From the beginning of the chapter:
Postwar American conservatism did not emerge as a coherent body of beliefs, but rather as a set of separate strains of thought, aligned for practical purposes by their anticommunism and their opposition to New Deal liberalism. The perception of a common enemy served as the ideological glue within the movement, but just how far could conservatives go without attempting to formulate a shared vision of "the good society"?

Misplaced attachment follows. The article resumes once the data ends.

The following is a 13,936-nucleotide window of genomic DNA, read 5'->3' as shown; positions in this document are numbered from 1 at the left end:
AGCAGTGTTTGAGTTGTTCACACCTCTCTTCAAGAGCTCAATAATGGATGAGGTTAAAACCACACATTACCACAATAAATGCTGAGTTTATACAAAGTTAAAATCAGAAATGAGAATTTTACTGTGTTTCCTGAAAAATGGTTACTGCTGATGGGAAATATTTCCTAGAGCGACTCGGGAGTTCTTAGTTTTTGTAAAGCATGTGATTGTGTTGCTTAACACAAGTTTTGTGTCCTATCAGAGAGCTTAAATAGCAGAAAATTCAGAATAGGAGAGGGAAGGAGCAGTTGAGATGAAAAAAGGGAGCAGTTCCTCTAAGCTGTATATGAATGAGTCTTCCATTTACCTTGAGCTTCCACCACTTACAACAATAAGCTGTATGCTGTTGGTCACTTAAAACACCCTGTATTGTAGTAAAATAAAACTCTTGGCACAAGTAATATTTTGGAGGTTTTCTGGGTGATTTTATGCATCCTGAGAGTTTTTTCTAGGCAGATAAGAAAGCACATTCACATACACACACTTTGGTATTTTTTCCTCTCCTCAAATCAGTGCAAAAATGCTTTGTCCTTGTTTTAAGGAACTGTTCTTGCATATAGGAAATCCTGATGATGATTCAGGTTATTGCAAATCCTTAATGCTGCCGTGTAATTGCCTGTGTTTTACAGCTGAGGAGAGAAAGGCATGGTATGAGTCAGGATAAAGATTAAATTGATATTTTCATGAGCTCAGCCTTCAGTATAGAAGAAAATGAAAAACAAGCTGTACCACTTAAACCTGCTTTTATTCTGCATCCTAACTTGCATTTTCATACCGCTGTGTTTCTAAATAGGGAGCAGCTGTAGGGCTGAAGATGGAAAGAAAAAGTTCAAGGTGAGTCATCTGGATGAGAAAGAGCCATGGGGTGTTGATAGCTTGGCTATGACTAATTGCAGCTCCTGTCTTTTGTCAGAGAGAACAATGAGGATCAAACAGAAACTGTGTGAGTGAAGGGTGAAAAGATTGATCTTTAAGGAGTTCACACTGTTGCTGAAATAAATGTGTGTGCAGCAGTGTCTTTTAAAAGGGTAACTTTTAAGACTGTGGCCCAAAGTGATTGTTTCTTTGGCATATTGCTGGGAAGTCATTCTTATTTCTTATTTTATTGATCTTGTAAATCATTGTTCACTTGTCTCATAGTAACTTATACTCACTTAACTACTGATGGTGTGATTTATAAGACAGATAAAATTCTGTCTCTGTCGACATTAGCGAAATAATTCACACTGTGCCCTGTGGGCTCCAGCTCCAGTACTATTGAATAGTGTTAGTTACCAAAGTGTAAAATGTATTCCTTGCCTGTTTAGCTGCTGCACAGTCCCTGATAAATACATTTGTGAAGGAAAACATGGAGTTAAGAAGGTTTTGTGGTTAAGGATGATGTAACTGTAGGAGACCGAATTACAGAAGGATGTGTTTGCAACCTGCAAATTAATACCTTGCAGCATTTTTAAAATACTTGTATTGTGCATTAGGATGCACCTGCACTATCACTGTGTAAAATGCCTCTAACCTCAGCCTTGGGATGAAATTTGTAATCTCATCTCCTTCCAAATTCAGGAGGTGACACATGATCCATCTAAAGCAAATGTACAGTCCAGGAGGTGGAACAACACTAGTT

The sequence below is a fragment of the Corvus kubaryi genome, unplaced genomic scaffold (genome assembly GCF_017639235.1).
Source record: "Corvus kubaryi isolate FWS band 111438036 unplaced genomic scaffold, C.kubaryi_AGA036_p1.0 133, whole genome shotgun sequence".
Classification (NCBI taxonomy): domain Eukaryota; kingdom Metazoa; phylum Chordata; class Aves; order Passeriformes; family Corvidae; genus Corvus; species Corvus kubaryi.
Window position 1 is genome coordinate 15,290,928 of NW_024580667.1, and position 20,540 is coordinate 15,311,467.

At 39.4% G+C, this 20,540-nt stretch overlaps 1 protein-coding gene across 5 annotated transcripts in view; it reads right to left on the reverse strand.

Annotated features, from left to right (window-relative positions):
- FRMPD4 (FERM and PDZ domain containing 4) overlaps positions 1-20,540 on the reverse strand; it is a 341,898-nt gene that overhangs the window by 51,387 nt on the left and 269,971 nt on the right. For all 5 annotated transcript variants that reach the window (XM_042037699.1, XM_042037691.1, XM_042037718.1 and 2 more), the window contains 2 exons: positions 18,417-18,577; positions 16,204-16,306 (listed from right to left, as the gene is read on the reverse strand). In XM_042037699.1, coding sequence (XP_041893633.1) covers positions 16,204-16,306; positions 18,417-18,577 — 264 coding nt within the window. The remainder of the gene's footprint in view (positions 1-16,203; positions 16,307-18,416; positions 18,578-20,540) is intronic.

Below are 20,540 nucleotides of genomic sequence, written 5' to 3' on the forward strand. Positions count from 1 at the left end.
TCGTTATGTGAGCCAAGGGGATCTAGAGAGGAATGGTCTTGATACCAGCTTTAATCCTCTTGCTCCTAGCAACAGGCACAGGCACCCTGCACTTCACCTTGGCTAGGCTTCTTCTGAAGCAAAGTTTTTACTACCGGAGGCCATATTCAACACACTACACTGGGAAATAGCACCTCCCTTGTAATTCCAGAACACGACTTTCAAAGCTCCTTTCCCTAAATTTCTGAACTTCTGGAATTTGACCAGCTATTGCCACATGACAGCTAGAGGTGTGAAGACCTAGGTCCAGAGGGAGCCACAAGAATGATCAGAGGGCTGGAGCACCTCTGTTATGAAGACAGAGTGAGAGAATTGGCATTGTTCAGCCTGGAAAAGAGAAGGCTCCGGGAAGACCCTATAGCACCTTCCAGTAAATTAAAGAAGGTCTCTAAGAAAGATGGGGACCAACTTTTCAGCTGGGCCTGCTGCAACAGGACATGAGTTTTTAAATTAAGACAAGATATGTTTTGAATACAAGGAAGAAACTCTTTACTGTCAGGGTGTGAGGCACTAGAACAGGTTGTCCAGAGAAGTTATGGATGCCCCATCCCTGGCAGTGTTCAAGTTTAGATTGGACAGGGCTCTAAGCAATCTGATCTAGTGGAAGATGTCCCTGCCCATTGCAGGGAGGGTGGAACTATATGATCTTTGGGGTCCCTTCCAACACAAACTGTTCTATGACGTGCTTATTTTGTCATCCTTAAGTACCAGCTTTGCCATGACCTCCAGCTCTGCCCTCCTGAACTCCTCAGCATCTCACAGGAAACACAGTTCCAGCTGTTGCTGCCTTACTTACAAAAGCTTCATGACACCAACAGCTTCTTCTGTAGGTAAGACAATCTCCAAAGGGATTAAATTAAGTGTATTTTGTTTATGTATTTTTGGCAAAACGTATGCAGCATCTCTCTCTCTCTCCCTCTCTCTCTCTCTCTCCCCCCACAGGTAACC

Although a fairly wide spectrum of beliefs could be found within the movement, the most evident division was the one between traditionalist and libertarian views. One of the major intellectual tasks facing conservatives would be to sort out the relationship between these two bodies of ideas. Were they, as Robert Nisbet suggested, "uneasy cousins"? - offspring of the same political tradition with different emphases - or were they, regardless of the attempts to make them pull in the same political direction, inherently contradictory on the intellectual level - reflecting different views on the state, on freedom, on authority, on reason, and on human nature?